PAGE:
[Türkçe çeviri için yorum bölümüne bkz.]
Last June I received an invitation to give a talk about the Urban Farm in Halandri at a festival dedicated to “Slow Time”. The title of the talk was “What the Halandri Urban Farm has taught me about Time”, at a magical inner terrace which seemed to have escaped time, 2 minutes walk away from the busy heart of Athens (Omonoia Square).
The first thing that the Earth has taught me, is a sense of rhythm. I am consciously not saying Nature, for I, too, am part of nature, I am saying the Earth. Time is rhythm! The seasons follow one another, the earth revolves around the sun without straying away, keeping her time religiously, day and night follow one another… These things might sound obvious, but inside the city (what with heating and air-conditioning, and the capacity to have artificial lighting at any given time) these things can easily be forgotten. Just as it is easy to forget the silence when you are surrounded by noise, or to forget to pause when there is so much activity going on around you (both are aspects of rhythm). Keeping time is keeping the beat!
Plants have their own rhythms. Trying to accelerate them or slow them down, results in stress. Our heart has a rhythm, too, and so has our breathing – but we usually remember it when we get hiccups or arrhythmia (irregular heartbeat)!
Being and working at the urban farm has made me change my pace, give time to observation and space to the wild plant species that grow there. Every month there is something different growing wild, and different species are at different points in their yearly cycle. Time is cyclical, and spiral: every year our almond trees acquire another ring in their trunks, and a few centimeters in their bodies (for which they never complain, nor do they want to eradicate, like we do!). The urban farm has taught me to give space to my time, and to respect it more.
Time is love. It is a gift given to us every day: no matter how much money we may or may not have in the bank, no matter if we are silly or clever, scientists or manual labourers, children or adults, nice or nasty, every day we are given 24 hours to do what we like with, to spend as we like. Never more, nor less: 24 whole hours! Where we dedicate or spend them shows us where our heart is, what moves us, what we love most, in fact! There is nothing good or bad in this: one may love planting lettuces, another may like playing with children, someone else might enjoy observing insects, or organizing fundraising concerts. Everyone has their own work to do! An apple tree cannot produce oranges. This is a very helpful tip for our self-knowledge, observing ourselves – just as we observe plants, for example – to see how we spend our time during the day, and draw our conclusions (just as we would draw conclusions by observing the life-cycle of a pumpkin).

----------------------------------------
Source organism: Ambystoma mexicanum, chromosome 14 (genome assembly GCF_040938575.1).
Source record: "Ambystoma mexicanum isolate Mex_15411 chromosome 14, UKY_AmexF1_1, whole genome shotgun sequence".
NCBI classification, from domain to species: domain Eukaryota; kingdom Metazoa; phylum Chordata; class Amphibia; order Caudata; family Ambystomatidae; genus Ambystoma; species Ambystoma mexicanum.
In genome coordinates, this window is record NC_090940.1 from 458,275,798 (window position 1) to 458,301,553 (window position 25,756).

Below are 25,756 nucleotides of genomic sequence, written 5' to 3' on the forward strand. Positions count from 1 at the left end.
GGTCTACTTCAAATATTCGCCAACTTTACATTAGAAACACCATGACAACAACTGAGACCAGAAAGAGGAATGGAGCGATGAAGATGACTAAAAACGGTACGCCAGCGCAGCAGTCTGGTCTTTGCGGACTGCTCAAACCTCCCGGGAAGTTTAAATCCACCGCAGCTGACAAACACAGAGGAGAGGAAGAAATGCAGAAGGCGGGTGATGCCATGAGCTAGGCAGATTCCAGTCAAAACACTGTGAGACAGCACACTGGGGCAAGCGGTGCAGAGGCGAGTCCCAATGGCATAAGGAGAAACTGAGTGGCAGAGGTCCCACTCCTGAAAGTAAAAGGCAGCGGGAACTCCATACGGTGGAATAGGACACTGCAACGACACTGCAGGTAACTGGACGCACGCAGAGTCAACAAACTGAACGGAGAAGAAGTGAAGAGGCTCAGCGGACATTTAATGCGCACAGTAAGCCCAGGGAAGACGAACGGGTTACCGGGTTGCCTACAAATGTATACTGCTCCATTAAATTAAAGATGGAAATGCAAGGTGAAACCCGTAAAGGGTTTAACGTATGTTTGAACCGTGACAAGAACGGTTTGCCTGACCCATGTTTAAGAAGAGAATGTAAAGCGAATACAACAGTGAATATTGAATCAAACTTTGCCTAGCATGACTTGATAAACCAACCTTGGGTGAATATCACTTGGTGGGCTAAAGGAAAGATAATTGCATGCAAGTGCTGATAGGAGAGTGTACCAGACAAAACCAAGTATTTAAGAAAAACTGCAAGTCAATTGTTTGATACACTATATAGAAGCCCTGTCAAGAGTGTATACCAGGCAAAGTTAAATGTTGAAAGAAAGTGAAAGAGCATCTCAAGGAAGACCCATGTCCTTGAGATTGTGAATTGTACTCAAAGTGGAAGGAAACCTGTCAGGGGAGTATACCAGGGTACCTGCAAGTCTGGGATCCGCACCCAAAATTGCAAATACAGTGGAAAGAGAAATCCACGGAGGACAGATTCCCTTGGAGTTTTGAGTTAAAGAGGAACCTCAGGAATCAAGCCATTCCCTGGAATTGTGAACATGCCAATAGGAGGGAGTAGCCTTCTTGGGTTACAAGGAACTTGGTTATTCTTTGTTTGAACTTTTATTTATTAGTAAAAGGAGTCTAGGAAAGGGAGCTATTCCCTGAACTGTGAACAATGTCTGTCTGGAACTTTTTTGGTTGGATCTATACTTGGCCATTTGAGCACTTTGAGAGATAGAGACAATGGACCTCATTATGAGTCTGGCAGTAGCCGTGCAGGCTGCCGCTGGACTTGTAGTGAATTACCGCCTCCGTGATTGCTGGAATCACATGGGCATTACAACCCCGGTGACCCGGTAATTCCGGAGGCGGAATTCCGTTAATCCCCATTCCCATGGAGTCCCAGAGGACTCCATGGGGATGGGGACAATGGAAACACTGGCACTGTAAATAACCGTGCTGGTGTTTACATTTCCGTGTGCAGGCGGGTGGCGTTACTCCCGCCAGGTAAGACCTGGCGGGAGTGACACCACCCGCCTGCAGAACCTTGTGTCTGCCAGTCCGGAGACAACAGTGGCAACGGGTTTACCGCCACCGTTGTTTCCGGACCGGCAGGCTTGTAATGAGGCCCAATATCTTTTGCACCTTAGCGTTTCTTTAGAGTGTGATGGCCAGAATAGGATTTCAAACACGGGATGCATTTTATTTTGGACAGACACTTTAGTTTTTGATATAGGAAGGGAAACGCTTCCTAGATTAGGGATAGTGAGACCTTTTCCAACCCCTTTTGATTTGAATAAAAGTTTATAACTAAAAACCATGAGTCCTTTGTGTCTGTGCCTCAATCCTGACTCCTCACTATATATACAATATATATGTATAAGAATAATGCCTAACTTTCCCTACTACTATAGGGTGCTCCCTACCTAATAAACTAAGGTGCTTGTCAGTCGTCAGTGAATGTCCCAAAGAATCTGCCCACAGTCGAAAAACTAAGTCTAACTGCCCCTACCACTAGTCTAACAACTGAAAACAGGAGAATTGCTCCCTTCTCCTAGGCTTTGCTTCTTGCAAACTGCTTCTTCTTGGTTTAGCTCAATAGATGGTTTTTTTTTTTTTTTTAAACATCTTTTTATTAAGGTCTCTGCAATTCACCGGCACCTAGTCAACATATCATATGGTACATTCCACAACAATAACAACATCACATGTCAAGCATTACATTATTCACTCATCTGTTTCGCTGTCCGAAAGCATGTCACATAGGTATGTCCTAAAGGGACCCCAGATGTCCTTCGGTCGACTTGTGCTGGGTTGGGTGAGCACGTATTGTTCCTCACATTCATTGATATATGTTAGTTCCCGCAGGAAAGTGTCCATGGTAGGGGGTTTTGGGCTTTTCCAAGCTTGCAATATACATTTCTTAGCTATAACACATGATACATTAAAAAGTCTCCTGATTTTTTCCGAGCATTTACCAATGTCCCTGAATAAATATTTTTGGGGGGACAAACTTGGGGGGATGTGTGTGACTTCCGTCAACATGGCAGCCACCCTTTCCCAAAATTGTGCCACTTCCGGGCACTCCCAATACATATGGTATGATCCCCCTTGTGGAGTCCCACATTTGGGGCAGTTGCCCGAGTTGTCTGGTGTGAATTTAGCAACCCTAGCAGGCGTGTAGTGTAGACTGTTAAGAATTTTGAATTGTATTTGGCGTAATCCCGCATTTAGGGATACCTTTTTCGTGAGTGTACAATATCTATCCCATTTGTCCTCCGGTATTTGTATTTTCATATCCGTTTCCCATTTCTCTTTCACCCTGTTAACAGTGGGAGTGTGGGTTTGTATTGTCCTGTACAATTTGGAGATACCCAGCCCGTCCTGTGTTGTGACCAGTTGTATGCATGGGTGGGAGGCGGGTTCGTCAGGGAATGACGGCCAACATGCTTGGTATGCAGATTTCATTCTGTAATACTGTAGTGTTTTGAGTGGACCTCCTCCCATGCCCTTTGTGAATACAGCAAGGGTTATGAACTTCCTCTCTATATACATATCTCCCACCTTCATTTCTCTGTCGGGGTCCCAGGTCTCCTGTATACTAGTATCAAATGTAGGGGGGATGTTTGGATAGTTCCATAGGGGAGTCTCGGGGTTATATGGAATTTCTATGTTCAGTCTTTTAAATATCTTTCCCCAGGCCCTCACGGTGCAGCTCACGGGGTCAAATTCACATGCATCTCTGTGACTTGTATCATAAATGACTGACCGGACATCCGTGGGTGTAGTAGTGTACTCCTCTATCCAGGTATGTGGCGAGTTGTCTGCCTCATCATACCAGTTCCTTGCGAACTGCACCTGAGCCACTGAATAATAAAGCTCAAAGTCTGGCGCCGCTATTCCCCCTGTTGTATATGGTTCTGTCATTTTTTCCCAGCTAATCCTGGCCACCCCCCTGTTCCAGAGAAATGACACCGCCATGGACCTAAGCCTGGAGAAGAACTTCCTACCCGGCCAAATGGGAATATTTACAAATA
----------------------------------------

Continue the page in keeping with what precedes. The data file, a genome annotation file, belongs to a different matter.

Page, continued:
At the end of the talk, we distributed calendula seeds as a gift from the farm to those who were present. Calendula, or Marigold, apart from being a very bright and joyful flower and a precious medicinal plant, is also related to time. The word comes from the Latin “kalendae” meaning the first day of the month, and it is where our word “calendar” comes from (marigolds apparently produce new flowers on the first days of every month, or so Roman housewives observed).
The Urban Farm at Halandri is a group project dedicated to permaculture and biodynamic farming. It is situated in an almond orchard in the north suburbs of Athens, very easily accessible by metro or bus from the centre. It started in 2011 with a group of biodynamics enthusiasts, and it has developed into a testing ground for various “new” farming practices which make a priority to improve the health of the soil, the plants, and the people, as well as respecting the natural rhythms of the earth. At the same time it is an experiment of intentional community-building. Its members see it a garden of resistance: a space where relationships are cultivated in the spirit of equality, mutual respect, self-sufficiency, and resilience, away from the exploitative consumerist culture prevailing in our society. During the last 3 and a half years of its operation it has hosted various seasonal celebrations, music events, permaculture, biodynamics, and alternative health education projects, and it has been visited by various school groups as part of their natural history or astronomy courses. One of our ongoing projects is keeping (saving) traditional varieties of vegetables, and growing vegetables for seed. We keep a blog of activities and some opinion pieces. Our members pioneered the making of a network of like-minded Athenian urban farms, and are active in various health and social movements.